On Australian television, the home-grown drama, 'Sons and Daughters', was one of the success stories of 1982. Shown over 4 nights (from Monday to Thursday) in the 7:00pm time slot, the 30-minute soap opera consistently scored ratings points peaking in the mid-20s against game show '$ale of the Century' and the American import 'M*A*S*H'. McNair Anderson merged in 1973 conducted 8 four-week ratings surveys every year. In its maiden year on the air (1982), 'Sons and Daughters' averaged 33 ratings points.

An hour of 'Sons and Daughters' was said to have costed around $A80,000 to produce. The television ratings surveys were conducted using census information from the Australian Bureau of Statistics. From the 504 households selected at the time that spanned 168 suburbs in clusters of 3 houses in each suburb, the households were chosen based on ethnic composition, whether there were stay-at-home married women, the occupations of members of the household and their combined income. In those days, the households were required to complete a diary daily to show what channel, which program and who was watching what on TV over quarter-hourly intervals between 6:00pm and midnight each night.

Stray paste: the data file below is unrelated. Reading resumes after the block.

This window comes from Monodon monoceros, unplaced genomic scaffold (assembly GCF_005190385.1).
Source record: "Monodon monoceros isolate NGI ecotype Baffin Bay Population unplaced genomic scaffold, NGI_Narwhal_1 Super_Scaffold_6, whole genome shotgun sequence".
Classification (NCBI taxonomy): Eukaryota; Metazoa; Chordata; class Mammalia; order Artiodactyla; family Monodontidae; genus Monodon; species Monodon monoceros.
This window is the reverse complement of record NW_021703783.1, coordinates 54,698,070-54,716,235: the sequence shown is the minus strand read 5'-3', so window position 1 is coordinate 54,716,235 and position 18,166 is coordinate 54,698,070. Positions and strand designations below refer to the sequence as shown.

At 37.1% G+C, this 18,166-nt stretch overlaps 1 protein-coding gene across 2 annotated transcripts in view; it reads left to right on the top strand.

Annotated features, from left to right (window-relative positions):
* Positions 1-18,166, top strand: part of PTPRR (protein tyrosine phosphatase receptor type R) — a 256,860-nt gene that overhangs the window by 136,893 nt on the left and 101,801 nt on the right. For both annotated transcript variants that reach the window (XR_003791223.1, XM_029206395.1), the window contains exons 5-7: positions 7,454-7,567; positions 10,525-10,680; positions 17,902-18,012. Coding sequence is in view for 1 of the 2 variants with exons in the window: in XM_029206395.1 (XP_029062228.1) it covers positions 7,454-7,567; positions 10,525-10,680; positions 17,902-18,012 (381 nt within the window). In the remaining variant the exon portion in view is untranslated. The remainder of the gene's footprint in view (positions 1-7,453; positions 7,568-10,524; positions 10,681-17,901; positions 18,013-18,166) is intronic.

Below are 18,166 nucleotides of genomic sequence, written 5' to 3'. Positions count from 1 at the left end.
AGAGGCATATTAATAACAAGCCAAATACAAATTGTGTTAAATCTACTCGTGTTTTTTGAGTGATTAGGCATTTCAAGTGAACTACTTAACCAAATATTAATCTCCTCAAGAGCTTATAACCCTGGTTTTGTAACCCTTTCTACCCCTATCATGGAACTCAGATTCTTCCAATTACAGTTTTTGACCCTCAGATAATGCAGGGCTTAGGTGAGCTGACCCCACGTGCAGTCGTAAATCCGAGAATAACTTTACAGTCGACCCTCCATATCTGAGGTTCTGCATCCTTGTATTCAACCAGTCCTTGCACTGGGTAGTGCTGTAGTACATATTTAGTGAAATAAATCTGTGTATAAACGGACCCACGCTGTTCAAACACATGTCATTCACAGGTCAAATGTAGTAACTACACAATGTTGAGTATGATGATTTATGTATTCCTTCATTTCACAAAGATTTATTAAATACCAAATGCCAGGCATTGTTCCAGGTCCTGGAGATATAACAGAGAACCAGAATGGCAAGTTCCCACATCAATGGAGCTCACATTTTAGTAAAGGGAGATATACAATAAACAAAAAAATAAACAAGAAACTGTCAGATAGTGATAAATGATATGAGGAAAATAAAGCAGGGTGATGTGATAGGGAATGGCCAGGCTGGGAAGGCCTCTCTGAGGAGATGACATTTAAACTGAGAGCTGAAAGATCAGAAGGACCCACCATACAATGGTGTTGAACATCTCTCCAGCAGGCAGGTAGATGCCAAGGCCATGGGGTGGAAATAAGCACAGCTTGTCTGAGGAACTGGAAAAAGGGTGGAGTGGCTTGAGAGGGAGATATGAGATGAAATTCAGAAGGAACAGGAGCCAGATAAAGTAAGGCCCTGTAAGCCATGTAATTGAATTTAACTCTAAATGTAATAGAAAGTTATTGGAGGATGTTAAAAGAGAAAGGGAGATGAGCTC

In its second year, 1983, 'Sons and Daughters' was ranked behind only 'A Country Practice' in popularity. In 1984, the network decided to show 'Sons and Daughters' in 2 one-hour episodes a week (at the time on Sunday and Monday nights). Glen Kinging who was the program manager at channel Seven at the time told 'Fairfax Media', "We are particularly thrilled with our new shows, 'Sons and Daughters' and 'A Country Practice', these shows have had a marked effect on our other programs such as our news and 'The Price Is Right', both of which have shown a healthier improvement. Even our imported series have risen along with the overall momentum."

Glen Kinging maintained a hit program remained "one of the great mysteries" of television. "You can say individual things, but as soon as you draw a conclusion something will come up that will shoot that theory down. Obviously, it's what competition the shows are up against which has the biggest bearing. It's most probably true to say that, with Australian productions, a show usually rates quite a bit better in the city in which it's produced.